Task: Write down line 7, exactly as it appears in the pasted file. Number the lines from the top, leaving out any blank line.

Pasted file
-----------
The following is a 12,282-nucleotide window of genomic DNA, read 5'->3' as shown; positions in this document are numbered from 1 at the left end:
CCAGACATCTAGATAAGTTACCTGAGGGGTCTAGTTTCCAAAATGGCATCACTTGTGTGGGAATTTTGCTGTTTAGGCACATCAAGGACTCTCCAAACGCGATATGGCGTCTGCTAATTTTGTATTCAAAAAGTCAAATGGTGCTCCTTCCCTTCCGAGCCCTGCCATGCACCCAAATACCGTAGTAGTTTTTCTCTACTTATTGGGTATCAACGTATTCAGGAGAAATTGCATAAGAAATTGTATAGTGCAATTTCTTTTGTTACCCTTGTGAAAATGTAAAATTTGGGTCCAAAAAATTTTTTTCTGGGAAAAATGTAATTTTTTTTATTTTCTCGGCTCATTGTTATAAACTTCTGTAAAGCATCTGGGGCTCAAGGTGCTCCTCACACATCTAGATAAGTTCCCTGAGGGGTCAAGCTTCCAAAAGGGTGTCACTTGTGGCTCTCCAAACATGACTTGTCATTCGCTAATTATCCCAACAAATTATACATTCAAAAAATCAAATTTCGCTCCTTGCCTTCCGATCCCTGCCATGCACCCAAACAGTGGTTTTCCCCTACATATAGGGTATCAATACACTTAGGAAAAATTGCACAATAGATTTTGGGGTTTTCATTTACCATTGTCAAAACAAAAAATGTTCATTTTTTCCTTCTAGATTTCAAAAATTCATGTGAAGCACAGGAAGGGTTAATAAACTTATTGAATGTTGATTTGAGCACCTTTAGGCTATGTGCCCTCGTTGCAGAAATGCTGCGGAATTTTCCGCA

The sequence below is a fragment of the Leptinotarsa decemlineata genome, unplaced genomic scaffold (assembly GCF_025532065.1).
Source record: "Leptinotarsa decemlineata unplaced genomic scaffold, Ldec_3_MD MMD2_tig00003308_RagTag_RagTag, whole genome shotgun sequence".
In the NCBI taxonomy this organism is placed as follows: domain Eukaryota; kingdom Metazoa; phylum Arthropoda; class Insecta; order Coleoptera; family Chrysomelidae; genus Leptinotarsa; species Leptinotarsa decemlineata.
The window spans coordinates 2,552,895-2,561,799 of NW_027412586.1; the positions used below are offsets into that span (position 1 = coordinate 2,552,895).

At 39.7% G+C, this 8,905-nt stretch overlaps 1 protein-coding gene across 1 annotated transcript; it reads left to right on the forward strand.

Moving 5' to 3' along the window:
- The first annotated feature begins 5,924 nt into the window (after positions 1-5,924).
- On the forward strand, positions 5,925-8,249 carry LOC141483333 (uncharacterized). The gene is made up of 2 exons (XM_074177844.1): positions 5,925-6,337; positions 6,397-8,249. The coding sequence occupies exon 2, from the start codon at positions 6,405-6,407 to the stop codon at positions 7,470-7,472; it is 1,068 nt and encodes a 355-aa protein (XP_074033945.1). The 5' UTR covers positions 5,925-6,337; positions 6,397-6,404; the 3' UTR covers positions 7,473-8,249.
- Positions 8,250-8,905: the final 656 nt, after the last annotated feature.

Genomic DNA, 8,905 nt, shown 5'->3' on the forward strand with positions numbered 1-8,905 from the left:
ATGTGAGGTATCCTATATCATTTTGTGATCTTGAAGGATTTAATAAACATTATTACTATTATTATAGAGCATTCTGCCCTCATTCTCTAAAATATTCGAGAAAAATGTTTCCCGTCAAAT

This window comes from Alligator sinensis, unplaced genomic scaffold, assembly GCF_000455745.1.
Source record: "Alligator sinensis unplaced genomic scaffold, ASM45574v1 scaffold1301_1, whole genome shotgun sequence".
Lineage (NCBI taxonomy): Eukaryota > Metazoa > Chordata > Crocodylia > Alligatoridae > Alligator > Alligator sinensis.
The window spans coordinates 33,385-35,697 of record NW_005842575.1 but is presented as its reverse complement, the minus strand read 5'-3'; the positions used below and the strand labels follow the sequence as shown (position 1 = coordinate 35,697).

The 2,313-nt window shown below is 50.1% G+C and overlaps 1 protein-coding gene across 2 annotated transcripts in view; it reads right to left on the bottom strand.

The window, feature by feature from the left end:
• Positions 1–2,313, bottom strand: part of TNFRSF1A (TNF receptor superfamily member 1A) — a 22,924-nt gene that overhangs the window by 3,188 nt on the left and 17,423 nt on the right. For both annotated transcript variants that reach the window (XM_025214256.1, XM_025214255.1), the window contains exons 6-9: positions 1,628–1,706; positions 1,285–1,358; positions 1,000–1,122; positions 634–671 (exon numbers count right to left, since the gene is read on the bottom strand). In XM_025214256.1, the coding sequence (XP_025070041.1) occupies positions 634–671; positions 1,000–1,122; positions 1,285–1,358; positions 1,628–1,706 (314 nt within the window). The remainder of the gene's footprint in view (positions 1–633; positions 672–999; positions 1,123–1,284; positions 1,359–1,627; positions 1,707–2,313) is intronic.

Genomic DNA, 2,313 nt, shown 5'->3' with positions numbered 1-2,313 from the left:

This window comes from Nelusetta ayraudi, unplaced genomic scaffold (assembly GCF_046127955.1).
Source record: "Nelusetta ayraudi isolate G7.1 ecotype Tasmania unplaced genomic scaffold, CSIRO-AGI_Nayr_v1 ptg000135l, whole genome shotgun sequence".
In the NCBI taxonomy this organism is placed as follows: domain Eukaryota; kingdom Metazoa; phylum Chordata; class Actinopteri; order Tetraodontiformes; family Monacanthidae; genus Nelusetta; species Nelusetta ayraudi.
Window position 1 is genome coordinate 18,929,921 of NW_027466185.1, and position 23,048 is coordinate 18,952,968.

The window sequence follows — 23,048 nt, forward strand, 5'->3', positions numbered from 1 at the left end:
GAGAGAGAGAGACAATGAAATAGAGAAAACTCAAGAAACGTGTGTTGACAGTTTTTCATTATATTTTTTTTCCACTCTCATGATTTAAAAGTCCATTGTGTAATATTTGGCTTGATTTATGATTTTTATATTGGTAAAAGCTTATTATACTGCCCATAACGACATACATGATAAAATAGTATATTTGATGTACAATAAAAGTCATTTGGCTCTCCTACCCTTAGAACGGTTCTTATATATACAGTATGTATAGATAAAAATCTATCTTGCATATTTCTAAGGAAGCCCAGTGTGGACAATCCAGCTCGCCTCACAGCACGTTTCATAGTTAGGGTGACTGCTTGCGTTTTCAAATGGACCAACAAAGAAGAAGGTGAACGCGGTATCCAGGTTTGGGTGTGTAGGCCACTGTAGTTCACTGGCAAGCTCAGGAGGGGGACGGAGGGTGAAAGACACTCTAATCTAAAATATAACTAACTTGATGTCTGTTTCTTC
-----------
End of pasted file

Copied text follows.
At 39.7% G+C, this 8,905-nt stretch overlaps 1 protein-coding gene across 1 annotated transcript; it reads left to right on the forward strand.